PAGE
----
Seattle’s socialist City Council member, Kshama Sawant, has picked up a second opponent in her 2015 campaign to represent the council’s super-liberal 3rd District.
Morgan Beach, who works for the American Red Cross, volunteers with Planned Parenthood Votes Northwest and serves on the Seattle Women’s Commission, said Sawant’s bark is more impressive than her bite. “She’s been very good at getting headlines but less successful at actually passing policies,” Beach said.
The 28-year-old announced her candidacy Thursday, vowing to focus on gender equity.
Beach said the council needs to immediately move ahead with its plan to establish paid parental leave for city workers and should pass a law requiring private employers to do the same.
“People use women’s rights as a talking point but don’t take a lot of action,” she said. “Seattle has this reputation for being super progressive, but we’re not living up to when it comes to policies.”
Beach is a relative newcomer to Seattle. The Colorado Springs native moved to the city about 2 1/2 years ago. She lives in the Portage Bay neighborhood.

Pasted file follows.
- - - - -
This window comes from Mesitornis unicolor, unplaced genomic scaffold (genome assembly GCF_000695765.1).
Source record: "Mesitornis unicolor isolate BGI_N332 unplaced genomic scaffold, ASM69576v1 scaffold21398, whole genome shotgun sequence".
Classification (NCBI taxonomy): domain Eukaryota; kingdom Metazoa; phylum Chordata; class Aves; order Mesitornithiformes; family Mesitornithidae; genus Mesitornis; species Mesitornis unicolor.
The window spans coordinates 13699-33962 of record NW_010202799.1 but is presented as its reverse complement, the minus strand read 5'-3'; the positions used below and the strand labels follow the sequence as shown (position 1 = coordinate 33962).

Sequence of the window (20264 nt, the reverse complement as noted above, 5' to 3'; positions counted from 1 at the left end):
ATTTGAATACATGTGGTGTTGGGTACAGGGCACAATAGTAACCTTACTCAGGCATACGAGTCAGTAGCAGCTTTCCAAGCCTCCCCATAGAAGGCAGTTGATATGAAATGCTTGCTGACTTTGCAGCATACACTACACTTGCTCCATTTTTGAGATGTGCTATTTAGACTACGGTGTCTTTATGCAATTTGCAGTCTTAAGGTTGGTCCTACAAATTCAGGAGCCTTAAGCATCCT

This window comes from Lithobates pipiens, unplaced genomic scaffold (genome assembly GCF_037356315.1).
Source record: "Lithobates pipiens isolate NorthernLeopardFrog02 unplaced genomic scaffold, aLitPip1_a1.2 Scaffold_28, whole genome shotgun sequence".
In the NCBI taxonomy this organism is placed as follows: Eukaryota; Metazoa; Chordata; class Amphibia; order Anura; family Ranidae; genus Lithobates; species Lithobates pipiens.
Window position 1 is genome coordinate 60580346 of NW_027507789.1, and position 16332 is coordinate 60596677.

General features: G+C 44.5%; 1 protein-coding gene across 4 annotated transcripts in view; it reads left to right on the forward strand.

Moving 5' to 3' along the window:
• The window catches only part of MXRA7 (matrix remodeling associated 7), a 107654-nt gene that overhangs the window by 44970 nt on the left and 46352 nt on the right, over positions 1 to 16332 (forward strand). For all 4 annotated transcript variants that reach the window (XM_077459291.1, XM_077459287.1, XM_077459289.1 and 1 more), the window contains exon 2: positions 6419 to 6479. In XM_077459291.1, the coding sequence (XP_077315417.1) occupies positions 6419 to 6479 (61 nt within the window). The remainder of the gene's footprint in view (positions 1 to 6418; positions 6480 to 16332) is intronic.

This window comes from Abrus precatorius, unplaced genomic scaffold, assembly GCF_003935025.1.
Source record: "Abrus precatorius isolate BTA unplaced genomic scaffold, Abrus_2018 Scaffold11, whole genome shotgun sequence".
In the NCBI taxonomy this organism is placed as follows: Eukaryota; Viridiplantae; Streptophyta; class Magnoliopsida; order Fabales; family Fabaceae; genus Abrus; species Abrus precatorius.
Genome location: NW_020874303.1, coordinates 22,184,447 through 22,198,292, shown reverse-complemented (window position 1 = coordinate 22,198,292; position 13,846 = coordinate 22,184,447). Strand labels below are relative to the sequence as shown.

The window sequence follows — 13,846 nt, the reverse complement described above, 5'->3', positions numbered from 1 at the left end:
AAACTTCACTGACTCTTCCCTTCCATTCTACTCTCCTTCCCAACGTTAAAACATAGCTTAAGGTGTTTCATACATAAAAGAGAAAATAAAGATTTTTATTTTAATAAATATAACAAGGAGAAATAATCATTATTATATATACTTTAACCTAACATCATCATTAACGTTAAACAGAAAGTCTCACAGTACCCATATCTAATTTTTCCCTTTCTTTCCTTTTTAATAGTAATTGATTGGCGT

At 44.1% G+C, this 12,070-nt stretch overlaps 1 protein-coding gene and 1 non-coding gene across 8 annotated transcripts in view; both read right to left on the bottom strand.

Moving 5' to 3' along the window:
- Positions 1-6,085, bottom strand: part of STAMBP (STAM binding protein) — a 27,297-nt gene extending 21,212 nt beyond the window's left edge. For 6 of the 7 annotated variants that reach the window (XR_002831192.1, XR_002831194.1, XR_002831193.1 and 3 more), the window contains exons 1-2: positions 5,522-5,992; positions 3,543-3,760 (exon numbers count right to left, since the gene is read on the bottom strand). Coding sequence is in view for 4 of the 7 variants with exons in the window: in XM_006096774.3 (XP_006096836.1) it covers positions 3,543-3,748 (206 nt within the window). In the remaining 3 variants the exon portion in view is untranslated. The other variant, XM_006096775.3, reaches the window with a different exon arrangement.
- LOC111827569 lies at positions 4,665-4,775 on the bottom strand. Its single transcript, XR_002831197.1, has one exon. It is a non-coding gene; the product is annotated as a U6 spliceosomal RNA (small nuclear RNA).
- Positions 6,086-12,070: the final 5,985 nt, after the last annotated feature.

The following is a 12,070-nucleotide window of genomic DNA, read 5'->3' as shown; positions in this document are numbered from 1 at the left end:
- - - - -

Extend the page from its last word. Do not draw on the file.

The 3rd District also includes Capitol Hill, Montlake, Madison Park and the Central District. The council is moving to geographic representation for seven of its nine seats in its elections this year. The primary election will be held in August followed by the general election in November.
In addition to Sawant, Beach is taking on Rod Hearne, who declared last week. Hearne is the former executive director of Equal Rights Washington, an LGBT political-advocacy organization.
Beach and Sawant mostly share the same politics, the candidate said. But where Sawant has sometimes positioned herself against other council members, Beach prefers collaboration, she said.
“We believe in a lot of the same things. But it’s about how you go about getting things done,” said Beach, whose work for the Red Cross involves corporate partnerships and fundraising.
“The council is not the mayor’s office. You need five votes to implement anything,” she added.
The 3rd District race will revolve around affordable housing and access to transit and health care, Beach said. Hearne “doesn’t seem to have a direct handle on those problems,” Beach said.
“I’m a renter and a nonprofit worker,” she said. “I live the affordability problem in this city.”